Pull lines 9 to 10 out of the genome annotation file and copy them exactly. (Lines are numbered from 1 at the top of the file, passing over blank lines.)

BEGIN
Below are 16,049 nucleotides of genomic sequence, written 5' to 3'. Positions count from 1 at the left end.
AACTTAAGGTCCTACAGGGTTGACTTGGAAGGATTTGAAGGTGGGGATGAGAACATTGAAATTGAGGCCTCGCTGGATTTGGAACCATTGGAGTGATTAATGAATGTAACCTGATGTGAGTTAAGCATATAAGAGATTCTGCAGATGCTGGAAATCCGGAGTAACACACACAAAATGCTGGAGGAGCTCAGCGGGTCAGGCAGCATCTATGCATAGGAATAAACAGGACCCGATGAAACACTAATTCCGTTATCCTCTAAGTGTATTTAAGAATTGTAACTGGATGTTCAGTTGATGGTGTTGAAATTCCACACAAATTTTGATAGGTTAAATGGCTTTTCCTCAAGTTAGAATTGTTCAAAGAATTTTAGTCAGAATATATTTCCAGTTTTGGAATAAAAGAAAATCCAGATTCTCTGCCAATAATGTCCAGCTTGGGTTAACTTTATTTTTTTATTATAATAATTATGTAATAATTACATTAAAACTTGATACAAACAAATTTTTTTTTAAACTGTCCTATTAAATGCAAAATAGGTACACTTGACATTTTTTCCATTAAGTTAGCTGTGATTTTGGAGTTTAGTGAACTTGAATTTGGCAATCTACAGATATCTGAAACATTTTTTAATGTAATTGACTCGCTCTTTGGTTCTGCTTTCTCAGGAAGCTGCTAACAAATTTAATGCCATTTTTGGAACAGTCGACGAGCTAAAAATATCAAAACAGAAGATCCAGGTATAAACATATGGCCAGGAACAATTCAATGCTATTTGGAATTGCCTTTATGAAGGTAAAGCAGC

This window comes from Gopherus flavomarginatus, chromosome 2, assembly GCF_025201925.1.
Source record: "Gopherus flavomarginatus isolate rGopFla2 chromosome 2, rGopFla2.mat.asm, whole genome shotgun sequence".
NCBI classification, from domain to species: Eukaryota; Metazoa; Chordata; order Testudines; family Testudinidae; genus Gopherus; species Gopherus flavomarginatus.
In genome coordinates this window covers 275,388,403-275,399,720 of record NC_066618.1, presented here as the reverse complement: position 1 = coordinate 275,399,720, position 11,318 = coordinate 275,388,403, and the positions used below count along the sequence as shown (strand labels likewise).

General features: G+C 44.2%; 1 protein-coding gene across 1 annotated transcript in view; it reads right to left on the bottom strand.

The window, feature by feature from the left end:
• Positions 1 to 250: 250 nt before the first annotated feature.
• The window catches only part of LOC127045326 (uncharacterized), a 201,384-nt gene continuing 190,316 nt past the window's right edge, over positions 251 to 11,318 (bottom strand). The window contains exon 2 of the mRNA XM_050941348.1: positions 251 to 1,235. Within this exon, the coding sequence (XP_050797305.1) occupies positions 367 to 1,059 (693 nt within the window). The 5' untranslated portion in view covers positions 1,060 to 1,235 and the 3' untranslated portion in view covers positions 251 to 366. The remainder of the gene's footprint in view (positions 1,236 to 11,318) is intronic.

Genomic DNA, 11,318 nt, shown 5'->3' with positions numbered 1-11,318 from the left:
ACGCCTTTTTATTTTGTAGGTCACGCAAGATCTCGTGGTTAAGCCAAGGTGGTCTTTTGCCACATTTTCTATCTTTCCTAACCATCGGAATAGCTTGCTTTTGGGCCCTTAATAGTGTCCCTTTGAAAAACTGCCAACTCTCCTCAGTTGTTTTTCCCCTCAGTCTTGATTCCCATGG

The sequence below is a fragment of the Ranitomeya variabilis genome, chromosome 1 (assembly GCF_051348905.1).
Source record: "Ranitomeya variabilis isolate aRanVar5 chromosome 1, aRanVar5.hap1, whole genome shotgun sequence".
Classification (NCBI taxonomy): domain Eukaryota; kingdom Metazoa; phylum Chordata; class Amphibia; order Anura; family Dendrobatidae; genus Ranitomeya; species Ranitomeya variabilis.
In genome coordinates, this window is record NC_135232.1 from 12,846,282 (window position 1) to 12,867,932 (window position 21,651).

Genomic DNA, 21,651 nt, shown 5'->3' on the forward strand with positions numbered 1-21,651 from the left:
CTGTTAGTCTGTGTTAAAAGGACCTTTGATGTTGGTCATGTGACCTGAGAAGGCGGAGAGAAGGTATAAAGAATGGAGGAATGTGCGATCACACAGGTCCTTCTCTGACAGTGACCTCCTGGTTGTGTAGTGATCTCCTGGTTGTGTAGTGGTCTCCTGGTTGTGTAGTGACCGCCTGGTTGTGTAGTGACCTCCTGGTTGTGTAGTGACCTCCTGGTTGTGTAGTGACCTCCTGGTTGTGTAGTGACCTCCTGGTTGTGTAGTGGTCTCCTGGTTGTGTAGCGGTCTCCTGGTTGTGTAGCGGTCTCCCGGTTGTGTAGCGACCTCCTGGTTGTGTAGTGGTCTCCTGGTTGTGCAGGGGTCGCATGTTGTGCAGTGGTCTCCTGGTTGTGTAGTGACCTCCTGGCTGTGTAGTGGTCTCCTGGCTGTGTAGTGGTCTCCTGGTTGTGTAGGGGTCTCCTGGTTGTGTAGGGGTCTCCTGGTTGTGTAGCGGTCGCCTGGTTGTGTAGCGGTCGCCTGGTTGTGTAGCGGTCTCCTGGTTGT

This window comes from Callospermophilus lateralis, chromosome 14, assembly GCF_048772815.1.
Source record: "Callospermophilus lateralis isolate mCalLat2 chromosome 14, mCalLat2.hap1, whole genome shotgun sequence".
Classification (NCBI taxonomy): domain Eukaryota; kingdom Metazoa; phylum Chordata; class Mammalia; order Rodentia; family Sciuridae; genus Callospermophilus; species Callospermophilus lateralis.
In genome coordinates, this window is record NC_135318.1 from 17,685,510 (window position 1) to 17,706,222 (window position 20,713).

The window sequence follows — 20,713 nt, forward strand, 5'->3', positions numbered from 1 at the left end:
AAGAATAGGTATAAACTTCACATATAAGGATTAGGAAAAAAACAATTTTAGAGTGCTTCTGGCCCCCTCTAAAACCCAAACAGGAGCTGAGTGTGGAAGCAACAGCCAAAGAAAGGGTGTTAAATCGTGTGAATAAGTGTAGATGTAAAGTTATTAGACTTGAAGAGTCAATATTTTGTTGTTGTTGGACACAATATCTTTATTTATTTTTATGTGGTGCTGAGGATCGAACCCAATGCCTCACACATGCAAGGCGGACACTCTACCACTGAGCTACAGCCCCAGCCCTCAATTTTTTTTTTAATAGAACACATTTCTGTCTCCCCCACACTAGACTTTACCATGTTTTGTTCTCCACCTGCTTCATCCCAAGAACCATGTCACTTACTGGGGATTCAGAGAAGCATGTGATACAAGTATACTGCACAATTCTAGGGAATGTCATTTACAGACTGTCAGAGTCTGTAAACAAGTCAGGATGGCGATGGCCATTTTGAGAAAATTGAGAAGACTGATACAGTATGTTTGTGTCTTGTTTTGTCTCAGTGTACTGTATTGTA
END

• Positions 1 to 250: 250 nt before the first annotated feature.
• The window catches only part of LOC127045326 (uncharacterized), a 201,384-nt gene continuing 190,316 nt past the window's right edge, over positions 251 to 11,318 (bottom strand). The window contains exon 2 of the mRNA XM_050941348.1: positions 251 to 1,235. Within this exon, the coding sequence (XP_050797305.1) occupies positions 367 to 1,059 (693 nt within the window). The 5' untranslated portion in view covers positions 1,060 to 1,235 and the 3' untranslated portion in view covers positions 251 to 366. The remainder of the gene's footprint in view (positions 1,236 to 11,318) is intronic.